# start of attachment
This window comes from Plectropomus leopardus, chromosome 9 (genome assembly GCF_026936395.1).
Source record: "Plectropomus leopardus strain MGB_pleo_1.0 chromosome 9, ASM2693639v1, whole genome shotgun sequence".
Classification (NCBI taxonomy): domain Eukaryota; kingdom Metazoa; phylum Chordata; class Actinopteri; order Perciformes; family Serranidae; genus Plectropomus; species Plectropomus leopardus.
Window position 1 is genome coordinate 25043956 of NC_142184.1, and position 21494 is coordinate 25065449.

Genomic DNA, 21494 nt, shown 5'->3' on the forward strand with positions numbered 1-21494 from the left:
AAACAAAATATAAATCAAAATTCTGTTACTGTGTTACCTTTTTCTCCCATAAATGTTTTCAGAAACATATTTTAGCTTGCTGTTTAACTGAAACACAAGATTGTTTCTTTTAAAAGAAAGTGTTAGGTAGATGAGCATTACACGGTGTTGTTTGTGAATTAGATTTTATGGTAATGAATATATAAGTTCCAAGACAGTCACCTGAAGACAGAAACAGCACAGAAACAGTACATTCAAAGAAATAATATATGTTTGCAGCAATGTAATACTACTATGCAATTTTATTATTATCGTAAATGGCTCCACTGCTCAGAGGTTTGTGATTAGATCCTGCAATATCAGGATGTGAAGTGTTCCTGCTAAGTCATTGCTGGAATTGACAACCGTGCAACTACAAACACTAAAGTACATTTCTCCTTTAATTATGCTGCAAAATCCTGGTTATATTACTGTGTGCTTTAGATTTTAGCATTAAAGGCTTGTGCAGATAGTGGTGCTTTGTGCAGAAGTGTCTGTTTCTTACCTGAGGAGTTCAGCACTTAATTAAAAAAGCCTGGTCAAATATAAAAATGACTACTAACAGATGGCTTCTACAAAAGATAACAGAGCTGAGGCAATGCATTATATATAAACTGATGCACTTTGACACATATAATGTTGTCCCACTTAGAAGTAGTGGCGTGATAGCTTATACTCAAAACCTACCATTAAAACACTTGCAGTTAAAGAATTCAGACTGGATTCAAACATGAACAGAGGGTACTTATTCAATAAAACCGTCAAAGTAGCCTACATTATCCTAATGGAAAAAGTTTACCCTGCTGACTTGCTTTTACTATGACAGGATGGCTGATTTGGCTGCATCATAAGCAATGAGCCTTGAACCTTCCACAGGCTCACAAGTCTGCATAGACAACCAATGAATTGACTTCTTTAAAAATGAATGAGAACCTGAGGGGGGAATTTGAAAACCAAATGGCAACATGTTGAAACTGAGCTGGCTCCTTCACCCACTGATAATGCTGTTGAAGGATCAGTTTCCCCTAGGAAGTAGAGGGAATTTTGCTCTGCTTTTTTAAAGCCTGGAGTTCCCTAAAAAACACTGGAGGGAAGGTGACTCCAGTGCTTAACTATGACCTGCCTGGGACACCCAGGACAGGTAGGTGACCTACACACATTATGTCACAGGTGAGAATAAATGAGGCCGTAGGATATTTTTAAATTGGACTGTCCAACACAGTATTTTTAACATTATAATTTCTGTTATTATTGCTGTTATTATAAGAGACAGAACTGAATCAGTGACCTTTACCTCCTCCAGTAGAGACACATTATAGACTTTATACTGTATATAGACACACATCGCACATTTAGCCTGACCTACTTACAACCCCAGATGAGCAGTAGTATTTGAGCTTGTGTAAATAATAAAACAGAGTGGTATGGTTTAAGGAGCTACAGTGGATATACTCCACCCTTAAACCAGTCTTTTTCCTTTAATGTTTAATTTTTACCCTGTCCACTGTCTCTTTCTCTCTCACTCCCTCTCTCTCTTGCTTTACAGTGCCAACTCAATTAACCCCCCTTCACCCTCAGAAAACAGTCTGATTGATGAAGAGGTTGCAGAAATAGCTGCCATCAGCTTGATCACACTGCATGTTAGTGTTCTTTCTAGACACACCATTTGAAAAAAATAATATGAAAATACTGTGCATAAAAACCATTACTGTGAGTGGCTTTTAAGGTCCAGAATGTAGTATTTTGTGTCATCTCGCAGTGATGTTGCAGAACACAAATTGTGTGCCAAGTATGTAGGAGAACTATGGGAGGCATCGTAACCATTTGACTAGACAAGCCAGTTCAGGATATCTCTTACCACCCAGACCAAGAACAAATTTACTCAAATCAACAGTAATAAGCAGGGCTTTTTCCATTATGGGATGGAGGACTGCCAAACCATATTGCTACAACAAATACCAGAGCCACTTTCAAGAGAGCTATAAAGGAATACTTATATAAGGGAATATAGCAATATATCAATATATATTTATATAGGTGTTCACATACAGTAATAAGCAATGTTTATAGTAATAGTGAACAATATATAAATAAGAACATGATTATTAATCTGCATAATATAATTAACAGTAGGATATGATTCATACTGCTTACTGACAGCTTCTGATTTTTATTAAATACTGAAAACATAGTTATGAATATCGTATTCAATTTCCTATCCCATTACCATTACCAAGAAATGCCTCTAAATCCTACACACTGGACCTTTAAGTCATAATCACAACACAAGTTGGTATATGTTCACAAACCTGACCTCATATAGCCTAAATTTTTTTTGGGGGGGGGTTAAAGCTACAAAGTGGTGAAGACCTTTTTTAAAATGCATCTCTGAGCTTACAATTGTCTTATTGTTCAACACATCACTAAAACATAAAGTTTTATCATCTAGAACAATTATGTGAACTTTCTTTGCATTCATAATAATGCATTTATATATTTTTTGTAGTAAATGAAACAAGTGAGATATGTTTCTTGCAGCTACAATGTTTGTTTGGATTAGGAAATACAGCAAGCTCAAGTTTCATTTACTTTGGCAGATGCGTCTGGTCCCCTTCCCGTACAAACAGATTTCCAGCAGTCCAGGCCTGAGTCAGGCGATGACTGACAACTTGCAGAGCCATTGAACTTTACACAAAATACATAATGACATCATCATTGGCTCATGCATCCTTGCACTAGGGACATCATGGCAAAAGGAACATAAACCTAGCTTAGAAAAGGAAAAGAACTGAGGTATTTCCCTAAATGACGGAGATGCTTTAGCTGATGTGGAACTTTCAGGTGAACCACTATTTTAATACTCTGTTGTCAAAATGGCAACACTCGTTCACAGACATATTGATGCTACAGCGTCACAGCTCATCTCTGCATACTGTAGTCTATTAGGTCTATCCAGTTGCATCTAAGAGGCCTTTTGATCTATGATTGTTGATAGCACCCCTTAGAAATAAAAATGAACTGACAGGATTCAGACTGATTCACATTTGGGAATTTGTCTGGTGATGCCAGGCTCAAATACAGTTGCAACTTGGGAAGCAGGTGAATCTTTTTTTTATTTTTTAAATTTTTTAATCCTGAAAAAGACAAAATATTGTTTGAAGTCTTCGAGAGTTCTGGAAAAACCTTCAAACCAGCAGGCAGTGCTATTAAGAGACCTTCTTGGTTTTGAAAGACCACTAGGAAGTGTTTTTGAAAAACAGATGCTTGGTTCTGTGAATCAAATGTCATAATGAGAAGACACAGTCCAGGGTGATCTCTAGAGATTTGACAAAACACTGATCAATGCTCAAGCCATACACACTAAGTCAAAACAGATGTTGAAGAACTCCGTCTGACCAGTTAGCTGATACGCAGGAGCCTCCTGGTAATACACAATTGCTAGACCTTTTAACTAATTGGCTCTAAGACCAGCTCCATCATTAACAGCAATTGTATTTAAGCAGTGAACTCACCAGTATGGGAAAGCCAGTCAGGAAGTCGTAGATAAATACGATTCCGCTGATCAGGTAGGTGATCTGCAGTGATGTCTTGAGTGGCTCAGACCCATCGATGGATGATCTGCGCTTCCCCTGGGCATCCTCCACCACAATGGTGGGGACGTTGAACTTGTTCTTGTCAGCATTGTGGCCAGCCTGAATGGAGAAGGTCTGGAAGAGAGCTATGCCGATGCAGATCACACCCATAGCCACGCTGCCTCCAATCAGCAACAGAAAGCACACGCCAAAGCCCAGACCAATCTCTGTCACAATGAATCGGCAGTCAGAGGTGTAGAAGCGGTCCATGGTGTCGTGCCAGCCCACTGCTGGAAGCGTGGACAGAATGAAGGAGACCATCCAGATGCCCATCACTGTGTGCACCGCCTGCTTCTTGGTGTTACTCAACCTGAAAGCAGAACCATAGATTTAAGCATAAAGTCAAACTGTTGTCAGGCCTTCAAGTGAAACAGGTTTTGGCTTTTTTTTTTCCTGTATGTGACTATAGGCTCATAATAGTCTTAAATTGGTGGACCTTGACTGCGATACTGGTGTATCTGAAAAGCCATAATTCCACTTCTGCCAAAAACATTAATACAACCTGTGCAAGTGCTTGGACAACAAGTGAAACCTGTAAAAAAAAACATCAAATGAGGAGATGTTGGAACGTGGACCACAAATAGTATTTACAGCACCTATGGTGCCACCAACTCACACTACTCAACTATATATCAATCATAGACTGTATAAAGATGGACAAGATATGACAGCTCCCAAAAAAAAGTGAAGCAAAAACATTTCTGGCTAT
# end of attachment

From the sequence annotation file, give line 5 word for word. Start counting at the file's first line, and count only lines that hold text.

Genomic DNA, 21494 nt, shown 5'->3' on the forward strand with positions numbered 1-21494 from the left: